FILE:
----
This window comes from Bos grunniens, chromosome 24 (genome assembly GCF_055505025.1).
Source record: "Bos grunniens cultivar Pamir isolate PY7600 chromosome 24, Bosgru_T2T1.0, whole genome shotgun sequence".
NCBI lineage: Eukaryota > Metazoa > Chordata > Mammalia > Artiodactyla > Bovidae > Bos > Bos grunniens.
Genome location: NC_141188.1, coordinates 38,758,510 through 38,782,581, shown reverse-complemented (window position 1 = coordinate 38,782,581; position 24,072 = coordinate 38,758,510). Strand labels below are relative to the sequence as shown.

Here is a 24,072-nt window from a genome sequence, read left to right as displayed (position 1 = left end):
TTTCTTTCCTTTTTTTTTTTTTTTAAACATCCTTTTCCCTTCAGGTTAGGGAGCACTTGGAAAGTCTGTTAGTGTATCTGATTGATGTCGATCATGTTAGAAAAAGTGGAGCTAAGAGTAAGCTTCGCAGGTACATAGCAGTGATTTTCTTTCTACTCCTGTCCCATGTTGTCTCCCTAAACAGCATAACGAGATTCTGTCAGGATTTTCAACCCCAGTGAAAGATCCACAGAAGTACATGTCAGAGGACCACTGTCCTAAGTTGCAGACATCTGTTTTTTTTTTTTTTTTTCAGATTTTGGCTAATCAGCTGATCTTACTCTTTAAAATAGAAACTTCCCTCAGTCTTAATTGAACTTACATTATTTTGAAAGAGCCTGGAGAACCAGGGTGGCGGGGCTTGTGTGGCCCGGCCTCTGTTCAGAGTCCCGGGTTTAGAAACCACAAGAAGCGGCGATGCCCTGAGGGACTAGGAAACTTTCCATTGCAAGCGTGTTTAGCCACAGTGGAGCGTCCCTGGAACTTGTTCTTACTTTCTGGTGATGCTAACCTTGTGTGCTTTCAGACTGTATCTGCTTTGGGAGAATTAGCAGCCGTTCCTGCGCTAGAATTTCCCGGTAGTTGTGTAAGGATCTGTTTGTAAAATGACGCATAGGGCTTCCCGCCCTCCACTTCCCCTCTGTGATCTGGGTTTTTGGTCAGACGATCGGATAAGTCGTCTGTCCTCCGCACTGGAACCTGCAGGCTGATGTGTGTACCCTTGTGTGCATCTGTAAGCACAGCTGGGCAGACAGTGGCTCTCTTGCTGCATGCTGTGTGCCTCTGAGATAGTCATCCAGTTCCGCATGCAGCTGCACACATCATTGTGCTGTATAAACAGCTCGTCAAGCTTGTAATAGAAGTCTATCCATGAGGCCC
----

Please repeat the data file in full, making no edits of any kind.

This window comes from Bos grunniens, chromosome 24 (genome assembly GCF_055505025.1).
Source record: "Bos grunniens cultivar Pamir isolate PY7600 chromosome 24, Bosgru_T2T1.0, whole genome shotgun sequence".
NCBI lineage: Eukaryota > Metazoa > Chordata > Mammalia > Artiodactyla > Bovidae > Bos > Bos grunniens.
Genome location: NC_141188.1, coordinates 38,758,510 through 38,782,581, shown reverse-complemented (window position 1 = coordinate 38,782,581; position 24,072 = coordinate 38,758,510). Strand labels below are relative to the sequence as shown.

Here is a 24,072-nt window from a genome sequence, read left to right as displayed (position 1 = left end):
TTTCTTTCCTTTTTTTTTTTTTTTAAACATCCTTTTCCCTTCAGGTTAGGGAGCACTTGGAAAGTCTGTTAGTGTATCTGATTGATGTCGATCATGTTAGAAAAAGTGGAGCTAAGAGTAAGCTTCGCAGGTACATAGCAGTGATTTTCTTTCTACTCCTGTCCCATGTTGTCTCCCTAAACAGCATAACGAGATTCTGTCAGGATTTTCAACCCCAGTGAAAGATCCACAGAAGTACATGTCAGAGGACCACTGTCCTAAGTTGCAGACATCTGTTTTTTTTTTTTTTTTTCAGATTTTGGCTAATCAGCTGATCTTACTCTTTAAAATAGAAACTTCCCTCAGTCTTAATTGAACTTACATTATTTTGAAAGAGCCTGGAGAACCAGGGTGGCGGGGCTTGTGTGGCCCGGCCTCTGTTCAGAGTCCCGGGTTTAGAAACCACAAGAAGCGGCGATGCCCTGAGGGACTAGGAAACTTTCCATTGCAAGCGTGTTTAGCCACAGTGGAGCGTCCCTGGAACTTGTTCTTACTTTCTGGTGATGCTAACCTTGTGTGCTTTCAGACTGTATCTGCTTTGGGAGAATTAGCAGCCGTTCCTGCGCTAGAATTTCCCGGTAGTTGTGTAAGGATCTGTTTGTAAAATGACGCATAGGGCTTCCCGCCCTCCACTTCCCCTCTGTGATCTGGGTTTTTGGTCAGACGATCGGATAAGTCGTCTGTCCTCCGCACTGGAACCTGCAGGCTGATGTGTGTACCCTTGTGTGCATCTGTAAGCACAGCTGGGCAGACAGTGGCTCTCTTGCTGCATGCTGTGTGCCTCTGAGATAGTCATCCAGTTCCGCATGCAGCTGCACACATCATTGTGCTGTATAAACAGCTCGTCAAGCTTGTAATAGAAGTCTATCCATGAGGCCC